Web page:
Articles

At age 2, Future Fund still work in progress: So far, 7 startups have received investments from BioCrossroads

For two years now, the $73 million Indiana Future Fund has been at work in the Indiana life sciences market. BioCrossroads, Indiana’s public-private life sciences economic development initiative, is pleased with the results so far. “When we put the Indiana Future Fund together and surveyed the landscape, there were only two or three [local venture capital] firms that really identified themselves as in [the life sciences] area,” said BioCrossroads President David Johnson. “Now we see much more traffic than we…

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Alien hirers rarely busted: Law doesn’t force employers to verify that workers are legal

Despite a high-profile raid against IFCO Systems on April 19, Indianapolis employers have little to fear in hiring undocumented aliens or those who present questionable identification. Rarely do immigration cops bust an Indianapolis-area workplace. Until federal agents led away about 40 allegedly undocumented Mexicans and Guatemalans at the south-side pallet plant this month, the last high-profile raid was more than a decade ago. In 1995, customs officials raided the former Simpson Race Products shoe factory in Speedway, nabbing 66 illegal…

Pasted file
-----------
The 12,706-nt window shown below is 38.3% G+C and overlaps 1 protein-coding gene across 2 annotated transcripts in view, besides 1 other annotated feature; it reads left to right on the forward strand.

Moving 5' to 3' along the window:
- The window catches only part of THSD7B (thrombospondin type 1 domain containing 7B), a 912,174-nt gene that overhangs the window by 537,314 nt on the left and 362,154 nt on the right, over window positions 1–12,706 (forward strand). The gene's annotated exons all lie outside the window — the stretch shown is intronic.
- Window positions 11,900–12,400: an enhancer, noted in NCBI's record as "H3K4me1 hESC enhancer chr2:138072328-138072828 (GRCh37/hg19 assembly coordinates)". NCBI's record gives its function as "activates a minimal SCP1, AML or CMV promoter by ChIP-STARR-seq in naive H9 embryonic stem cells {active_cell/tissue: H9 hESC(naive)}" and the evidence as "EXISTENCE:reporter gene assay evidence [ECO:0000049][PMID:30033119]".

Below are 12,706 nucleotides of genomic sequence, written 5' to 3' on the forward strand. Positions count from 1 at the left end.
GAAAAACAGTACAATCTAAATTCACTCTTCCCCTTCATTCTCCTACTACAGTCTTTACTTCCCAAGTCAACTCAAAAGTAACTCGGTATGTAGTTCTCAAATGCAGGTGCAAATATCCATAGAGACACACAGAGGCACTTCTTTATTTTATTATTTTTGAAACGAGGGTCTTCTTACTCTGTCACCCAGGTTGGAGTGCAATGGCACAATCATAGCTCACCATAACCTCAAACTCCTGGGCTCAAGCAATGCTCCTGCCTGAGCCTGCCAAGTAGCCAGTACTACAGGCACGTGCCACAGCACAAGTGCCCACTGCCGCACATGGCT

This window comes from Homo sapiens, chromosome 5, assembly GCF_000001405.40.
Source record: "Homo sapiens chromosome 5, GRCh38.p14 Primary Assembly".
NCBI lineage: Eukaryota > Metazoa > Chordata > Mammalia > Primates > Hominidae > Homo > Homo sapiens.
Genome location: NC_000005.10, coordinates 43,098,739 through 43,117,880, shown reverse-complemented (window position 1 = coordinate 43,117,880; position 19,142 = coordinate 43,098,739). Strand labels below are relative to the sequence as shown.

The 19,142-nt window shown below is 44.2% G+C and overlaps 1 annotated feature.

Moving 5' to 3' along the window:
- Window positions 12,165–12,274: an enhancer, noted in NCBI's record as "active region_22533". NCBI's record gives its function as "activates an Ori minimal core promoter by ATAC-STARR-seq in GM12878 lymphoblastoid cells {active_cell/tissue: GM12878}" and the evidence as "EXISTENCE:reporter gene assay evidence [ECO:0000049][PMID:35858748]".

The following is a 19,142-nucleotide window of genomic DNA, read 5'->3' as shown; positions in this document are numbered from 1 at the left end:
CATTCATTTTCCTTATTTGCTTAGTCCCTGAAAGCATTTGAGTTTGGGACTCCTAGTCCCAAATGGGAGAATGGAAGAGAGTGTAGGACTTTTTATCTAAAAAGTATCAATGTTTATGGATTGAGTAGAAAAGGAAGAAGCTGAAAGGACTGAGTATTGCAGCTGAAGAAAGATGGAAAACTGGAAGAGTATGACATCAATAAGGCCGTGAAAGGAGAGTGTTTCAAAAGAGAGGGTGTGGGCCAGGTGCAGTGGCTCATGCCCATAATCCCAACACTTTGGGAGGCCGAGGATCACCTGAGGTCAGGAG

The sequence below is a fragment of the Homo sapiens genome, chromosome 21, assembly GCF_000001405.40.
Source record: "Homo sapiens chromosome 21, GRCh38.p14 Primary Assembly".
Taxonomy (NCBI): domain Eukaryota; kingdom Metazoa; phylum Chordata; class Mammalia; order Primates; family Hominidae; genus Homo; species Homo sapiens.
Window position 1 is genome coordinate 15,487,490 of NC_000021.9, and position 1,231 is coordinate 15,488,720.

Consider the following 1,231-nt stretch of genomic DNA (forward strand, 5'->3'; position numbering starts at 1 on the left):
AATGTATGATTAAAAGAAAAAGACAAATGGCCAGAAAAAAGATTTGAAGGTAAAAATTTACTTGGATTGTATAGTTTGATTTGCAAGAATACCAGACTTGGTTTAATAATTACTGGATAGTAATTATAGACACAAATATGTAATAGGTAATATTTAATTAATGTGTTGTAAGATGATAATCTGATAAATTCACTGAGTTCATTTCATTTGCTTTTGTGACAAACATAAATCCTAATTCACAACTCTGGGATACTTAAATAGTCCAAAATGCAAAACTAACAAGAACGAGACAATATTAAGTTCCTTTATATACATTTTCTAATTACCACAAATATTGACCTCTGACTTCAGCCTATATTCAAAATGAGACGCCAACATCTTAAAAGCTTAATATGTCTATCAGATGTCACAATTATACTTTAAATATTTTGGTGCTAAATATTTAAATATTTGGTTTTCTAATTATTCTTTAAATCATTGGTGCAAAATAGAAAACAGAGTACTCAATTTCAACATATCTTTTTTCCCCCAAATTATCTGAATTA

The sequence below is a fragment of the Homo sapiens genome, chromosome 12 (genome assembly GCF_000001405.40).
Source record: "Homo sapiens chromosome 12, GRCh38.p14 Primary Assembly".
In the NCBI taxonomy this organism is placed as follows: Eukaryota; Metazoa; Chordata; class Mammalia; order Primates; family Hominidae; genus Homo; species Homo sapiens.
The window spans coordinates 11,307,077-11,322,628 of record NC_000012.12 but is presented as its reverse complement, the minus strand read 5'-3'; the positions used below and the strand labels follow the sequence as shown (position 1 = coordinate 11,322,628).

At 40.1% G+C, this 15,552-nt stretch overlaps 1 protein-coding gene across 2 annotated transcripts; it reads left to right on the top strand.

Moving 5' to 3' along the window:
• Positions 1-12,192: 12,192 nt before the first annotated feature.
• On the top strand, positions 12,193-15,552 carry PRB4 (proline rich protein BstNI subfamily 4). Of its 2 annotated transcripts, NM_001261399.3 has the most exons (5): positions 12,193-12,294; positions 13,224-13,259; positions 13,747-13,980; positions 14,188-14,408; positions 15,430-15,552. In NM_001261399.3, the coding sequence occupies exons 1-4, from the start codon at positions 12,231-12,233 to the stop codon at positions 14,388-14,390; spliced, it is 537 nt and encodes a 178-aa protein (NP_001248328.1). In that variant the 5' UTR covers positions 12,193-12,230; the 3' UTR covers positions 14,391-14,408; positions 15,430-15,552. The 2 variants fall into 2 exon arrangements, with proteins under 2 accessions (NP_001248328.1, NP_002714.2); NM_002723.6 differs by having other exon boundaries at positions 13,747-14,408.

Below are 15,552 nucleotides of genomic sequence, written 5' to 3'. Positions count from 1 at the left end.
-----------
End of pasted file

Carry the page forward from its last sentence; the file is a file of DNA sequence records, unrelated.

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Real estate experts examine the market: Indianapolis in good shape overall, panelists say, but job growth, incentive issues, among concerns

On April 14, as part of its Power Breakfast Series, the Indianapolis Business Journal gathered a panel of commercial real estate and construction experts to discuss industry conditions in the local market. In a discussion moderated by IBJ Editor Tom Harton, panelists took on a wide range of issues, including tax incentives and the status of downtown’s residential and retail markets. Power Breakfast guests were Mike Curless, executive vice president and principal with Lauth Property Group; Mike Wells, president of…

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Paid boards spur not-for-profit debate: Critics: If directors won’t give time, who will?

Indianapolis-based USA Funds is a large, complex organization, and members of its governing board are busy people. Same goes for the NCAA, another local not-for-profit with a national reach, a nine-figure budget and directors who are anything but professional volunteers. The two organizations have one key difference, though: USA Funds pays its board members. The NCAA does not. “It’s simply the nature of the world,” said Norm Lefstein, an Indiana University law professor who chairs the compensation committee at student-loan…